10 SEO Tips for Small Business – Content marketing and SEO go hand-in-hand. Here are 10 “Must-Know” Tips on SEO for Content Marketing.
10 SEO Tips for Small Business
Maybe you’ve wondered why your competition has a leg up on you online. Perhaps you’ve gotten the emails and phone calls about “Be #1 on Google!”.
Search Engine Optimization (SEO) first appeared in 1997. Yet two decades later, the practice remains shrouded in mystery, at least to the average small business owner.
SEO doesn’t involve magic. No one has the “formula”. It’s simply getting search engines like Google and Bing to recognize your website as an authority so that they rank it higher in their search results. How do you show Google you are an authority? Through better content than your competitors, that’s how.
How Content Marketing and Social Media and SEO Converge.
Content Marketing is valuable information to your target audience delivered through social media channels that drives traffic to you website. The value SEO plays in this is that content needs to be optimized to show up in web searches on Google and Bing.
For more information on Content Marketing, see the Web It 101 Guide to Content Marketing.
For SEO tips for small business owners, read on!
So what are the “rules”?
What are the most important things to know about SEO for a small business?
Here are 10 SEO tips for small business owners.
10 SEO Tips for Small Business
There Are No Guarantees
No one, not even Google, can guarantee a #1 ranking on Google. For good reason. If I go to Google, and search for a phrase, Google knows where I am searching from, what I have looked for in the past, and what types of websites I frequent. In the real world, that means it’s very likely when searching from a laptop, that Sam in Topeka, will see a different set of organic returns that Harry in Pittsburgh, even though they googled the exact same phrase at the exact same time. And if either searches on a phone and Google sees that the search is coming from 3/4G instead of an ISP, they use an entirely different mobile algorithm that differs significantly from desktop searches.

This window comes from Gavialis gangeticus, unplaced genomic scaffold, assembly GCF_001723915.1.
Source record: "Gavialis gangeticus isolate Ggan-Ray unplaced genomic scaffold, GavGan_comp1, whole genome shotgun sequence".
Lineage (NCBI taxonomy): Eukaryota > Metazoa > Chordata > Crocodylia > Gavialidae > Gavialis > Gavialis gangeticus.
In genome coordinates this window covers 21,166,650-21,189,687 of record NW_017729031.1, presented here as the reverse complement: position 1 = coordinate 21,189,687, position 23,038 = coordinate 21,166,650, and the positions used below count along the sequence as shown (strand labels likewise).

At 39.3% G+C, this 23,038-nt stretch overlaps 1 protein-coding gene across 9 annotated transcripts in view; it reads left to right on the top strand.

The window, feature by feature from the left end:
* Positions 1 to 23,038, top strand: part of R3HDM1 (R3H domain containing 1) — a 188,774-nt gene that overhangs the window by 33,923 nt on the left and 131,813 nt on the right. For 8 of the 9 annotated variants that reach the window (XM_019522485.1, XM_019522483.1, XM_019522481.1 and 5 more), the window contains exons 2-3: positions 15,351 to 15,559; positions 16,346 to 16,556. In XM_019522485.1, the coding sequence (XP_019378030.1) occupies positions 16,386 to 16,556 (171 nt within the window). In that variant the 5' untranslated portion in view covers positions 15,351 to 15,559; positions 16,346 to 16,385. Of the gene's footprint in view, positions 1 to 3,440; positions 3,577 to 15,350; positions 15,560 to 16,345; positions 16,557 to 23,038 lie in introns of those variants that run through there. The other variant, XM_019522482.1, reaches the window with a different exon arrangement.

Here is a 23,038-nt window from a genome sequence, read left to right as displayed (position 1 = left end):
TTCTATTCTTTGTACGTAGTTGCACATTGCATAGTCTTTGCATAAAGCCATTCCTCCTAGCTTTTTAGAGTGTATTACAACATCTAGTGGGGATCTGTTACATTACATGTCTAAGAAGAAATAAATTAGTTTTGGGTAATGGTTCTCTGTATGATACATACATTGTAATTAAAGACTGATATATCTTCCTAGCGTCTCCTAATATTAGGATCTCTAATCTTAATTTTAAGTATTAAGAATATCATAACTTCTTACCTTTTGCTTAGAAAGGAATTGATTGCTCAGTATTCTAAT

The point is, there is absolutely no way to guarantee anything in the world of SEO. It’s impossible. In the case of Google, between locality, history and whether the search is 3/4G or IP based, the same search from different people will generally show a different set of results.
Anyone who tells you different or guarantees rankings at the top or even on the first page, is flat out lying to you.
Google Doesn’t Rank Your Website
The reality is that you’re not trying to rank a site. You’re trying to rank pages within a site, because that is how Goggle searches for content.
Unless you have a site that’s a just a single landing page, then ranking a webpage and a website aren’t the same thing. It’s more likely that you have various segments on your website, including a home page, a contact form, a blog, a categories page, a FAQ and possibly other parts.
Some of those pages are more valuable than others. For example, you’re probably not interested in ranking your contact form, but you certainly want to rank the content on your blog. You need to focus on ranking pages that will reel in potential customers from the Search Engine Results Pages (SERP). Then, use your favorite method to capture their contact information and add them to your email list.
Google bots index webpages not websites.
Bigger is Better